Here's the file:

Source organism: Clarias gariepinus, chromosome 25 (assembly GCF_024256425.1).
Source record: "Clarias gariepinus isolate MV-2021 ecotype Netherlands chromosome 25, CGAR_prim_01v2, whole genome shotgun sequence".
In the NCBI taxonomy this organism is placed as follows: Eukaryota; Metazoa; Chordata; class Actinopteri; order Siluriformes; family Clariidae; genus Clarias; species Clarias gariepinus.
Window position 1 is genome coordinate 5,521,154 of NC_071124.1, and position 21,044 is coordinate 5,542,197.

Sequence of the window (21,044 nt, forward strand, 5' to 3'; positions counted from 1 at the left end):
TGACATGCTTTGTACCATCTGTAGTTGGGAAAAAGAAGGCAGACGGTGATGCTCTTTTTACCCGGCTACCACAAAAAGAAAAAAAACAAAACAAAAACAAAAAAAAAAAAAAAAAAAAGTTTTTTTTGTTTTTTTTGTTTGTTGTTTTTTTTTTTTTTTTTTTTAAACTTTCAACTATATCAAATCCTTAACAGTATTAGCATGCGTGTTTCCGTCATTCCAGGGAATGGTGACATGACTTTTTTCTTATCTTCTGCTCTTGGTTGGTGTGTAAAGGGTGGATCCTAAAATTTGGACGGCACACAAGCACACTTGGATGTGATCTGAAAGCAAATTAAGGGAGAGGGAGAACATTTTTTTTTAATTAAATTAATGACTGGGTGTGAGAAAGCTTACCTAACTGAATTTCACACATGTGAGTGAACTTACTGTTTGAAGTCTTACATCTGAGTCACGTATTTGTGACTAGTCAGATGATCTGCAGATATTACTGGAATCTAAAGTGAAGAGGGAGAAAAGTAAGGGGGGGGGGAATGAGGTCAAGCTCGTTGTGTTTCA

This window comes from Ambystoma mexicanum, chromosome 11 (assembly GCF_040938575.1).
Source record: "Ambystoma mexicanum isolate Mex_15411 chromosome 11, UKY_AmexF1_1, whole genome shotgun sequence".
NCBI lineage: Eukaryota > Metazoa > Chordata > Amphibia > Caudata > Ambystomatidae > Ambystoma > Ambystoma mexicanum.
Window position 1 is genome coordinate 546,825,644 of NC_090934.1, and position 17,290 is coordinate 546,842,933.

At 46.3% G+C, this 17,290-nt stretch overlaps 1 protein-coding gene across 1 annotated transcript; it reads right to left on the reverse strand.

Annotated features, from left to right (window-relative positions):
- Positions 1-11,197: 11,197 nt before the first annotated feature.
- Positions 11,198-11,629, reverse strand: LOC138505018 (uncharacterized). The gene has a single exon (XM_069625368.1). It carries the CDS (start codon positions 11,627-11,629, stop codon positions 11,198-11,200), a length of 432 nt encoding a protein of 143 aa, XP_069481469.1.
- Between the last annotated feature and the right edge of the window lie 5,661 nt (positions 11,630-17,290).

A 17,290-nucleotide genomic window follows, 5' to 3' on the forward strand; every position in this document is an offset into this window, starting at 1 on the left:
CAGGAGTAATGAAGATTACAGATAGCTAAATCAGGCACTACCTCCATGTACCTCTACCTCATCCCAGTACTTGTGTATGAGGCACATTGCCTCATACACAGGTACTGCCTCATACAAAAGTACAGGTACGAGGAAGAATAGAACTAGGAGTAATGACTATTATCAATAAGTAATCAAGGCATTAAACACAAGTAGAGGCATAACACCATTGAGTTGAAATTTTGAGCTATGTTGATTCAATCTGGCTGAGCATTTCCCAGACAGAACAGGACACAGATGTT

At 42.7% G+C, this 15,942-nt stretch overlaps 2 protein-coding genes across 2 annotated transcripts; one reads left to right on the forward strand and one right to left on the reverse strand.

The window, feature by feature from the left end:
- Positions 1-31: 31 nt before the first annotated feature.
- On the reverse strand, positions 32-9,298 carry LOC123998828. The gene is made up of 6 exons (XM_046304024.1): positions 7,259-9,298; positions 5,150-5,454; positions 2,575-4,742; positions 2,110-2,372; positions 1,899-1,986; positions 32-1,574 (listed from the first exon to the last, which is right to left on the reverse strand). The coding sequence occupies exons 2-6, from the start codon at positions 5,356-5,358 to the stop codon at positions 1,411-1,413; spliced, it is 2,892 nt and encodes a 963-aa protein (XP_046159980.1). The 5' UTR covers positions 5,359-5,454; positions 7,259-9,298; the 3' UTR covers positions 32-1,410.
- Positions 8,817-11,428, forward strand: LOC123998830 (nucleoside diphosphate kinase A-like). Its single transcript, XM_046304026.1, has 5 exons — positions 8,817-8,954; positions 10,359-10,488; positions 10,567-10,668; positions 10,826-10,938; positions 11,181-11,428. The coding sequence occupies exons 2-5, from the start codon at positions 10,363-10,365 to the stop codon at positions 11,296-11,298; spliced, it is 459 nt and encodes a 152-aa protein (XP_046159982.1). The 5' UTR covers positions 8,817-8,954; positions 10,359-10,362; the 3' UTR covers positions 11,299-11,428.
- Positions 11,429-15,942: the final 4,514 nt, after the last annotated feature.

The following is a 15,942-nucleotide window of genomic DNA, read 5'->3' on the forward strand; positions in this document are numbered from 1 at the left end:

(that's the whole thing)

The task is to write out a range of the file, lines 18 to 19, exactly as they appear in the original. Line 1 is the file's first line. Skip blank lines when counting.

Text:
At 42.7% G+C, this 15,942-nt stretch overlaps 2 protein-coding genes across 2 annotated transcripts; one reads left to right on the forward strand and one right to left on the reverse strand.

The window, feature by feature from the left end: